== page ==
The "miracle" of the Monongahela has been undone.
The river, which flows 128 miles from the mining-scarred mountains of West Virginia to the coal-fed steel mills of Pittsburgh, had been one of the most polluted bodies of water in the United States.
However, the Monongahela was reborn two years ago. Strict clean-water laws, affecting industry and coal mining, turned a dead river into a flourishing sport-fishing stream and a recreational asset.
Residents along the winding shores, ecstatic at the turn of events, dubbed the river the "Amazing Mon." The Environmental Protection Agency included Monongahela on its list of "success stories," joining other once-polluted rivers such as the Willamett in Oregon, the Detroit in Michigan, the Buffalo in western Tennessee and the Escambia in Florida.
But in late January, the Monongahela was dealt a potentially lethal blow. No one knows if it can come back one more time.
For a six-week period, and possiby longer, massive amounts of acid West Virginia have poured into the tributaries of the Monongahela. The river, normally able to neutralize an occasional discharge of acid, has been socked with too much for too long.
At least 14 miles - and perhaps more - have been destroyed. The affected area runs from a point one mile north of the West Virginia-Pennsylvania line to a point two miles south of Brownsville, Pa. From there, tributaries of the north-flowing Monongahela have diluted much of the acid.
Fish by the hundreds have been killed. Water treatment plants are struggling to make river water potable. Towns along the Monongahela that had planned to celebrate in July the rebirth of the river now are wondering if those festivities would be a farce.
It's too early to assess the damage. Scientific studies cannot be conducted until summer when the weather improves.
But first reports are discouraging. More than 120 pounds of dead carp - the heartiest fish in the river - have been counted.
"When you kill a carp - God almighty, you can throw a carp up on the bank and leave it for a day and come back the next day and throw it in, it'll swim away," said Jim Yadamec, an avid fisherman and outdoor columnist for the Uniontown, Pa., Morning Herald.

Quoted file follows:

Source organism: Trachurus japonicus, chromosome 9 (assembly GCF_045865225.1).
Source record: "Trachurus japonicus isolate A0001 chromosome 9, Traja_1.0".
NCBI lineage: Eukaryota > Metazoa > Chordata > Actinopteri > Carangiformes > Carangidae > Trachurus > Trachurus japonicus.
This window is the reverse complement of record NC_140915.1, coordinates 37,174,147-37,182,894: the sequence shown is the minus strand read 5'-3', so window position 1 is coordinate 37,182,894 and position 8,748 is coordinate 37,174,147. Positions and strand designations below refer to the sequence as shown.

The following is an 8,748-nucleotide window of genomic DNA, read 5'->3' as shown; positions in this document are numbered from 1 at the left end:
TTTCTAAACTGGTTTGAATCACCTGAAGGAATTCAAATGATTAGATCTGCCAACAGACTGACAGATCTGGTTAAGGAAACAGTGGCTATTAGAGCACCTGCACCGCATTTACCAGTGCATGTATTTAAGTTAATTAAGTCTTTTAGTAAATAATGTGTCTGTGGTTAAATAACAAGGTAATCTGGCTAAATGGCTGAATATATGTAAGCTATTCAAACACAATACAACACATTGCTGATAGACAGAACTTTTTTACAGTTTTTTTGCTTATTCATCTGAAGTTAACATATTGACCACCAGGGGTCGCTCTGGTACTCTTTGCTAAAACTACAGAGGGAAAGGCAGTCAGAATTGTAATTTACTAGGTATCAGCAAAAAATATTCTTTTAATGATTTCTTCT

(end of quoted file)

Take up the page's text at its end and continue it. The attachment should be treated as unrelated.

As a result of the acid spill, conservationists believe it will take a "a minimum" of seven years for the food chain to revive sufficiently to support fish once again.
"We really don't know what we've got left to save or how to go about it," says Roland W. Schrecongost, of EPA's Wheeling, W.Va., field office. "It's scary and awful sad."
There are a lot of people saying the same thing up and down the river.
"This is one of those success stories - you get right up to a peak and then something like this happens and knocks the skids right out from under it," says Jim Ansell, who oversees part of the Monongahela as a waterways patrolman for the Pennsylvania Fish Commission in Fayette County.
Late in January, acid wastes began pouring into two streams that feed the Monongahela, the Tygart and Cheat rivers. The cause is unknown; the source is unknown; the solution: do nothing.
"Right now, this thing pretty much has to run its course. There's nothing else we can do," says Denzil Courtney of the West Virginia Department of natural Resources.
"No one knows how long something like this will continue," says EPA's Schrecongost. "It could be several weeks or a matter of months."
An irony is that such massive acid spills are a "fact of life" and may have occurred here frequently in the past. However, because the river was so dirty before, no one paid attention to them.
The coal in the hills is high in sulfur, as is the rock surrounding the seams. Water that collects in the mines combines with the sulfur to become sulfuric acid.
Under recent mining laws in Pennsylvania and West Virginia, waste water from active mines must be treated to remove sulfuric acid and other pollutants. But active mines are far outnumbered by the thousands of abandoned mines that honeycomb the hills.
No laws cover them - at least not in West Virginia. Pennsylvania voters in 1968 enacted a $150 million bond issue to finance clean-up of abandoned mines.
Mine drainage has become a critical problem. Each rain or thaw, which alters the subterranean water table, could bring a whole wave of acid groundwater into the watershed.
That may be what happened to the Monongahela this time. West Virginia officials now think so. Others blame it on the coal strike and an intentional dumping of acid by mine owners.
But a check of active mines in West Virginia indicated that all waste-water treatment plants were operating, despite the strike.
As acid continues to pour into the Monongahela state conservation officials wait and watch. It is a difficult task for Courtney who once fished the "new" Mon.
"I work on this during the day and grieve at night," he said.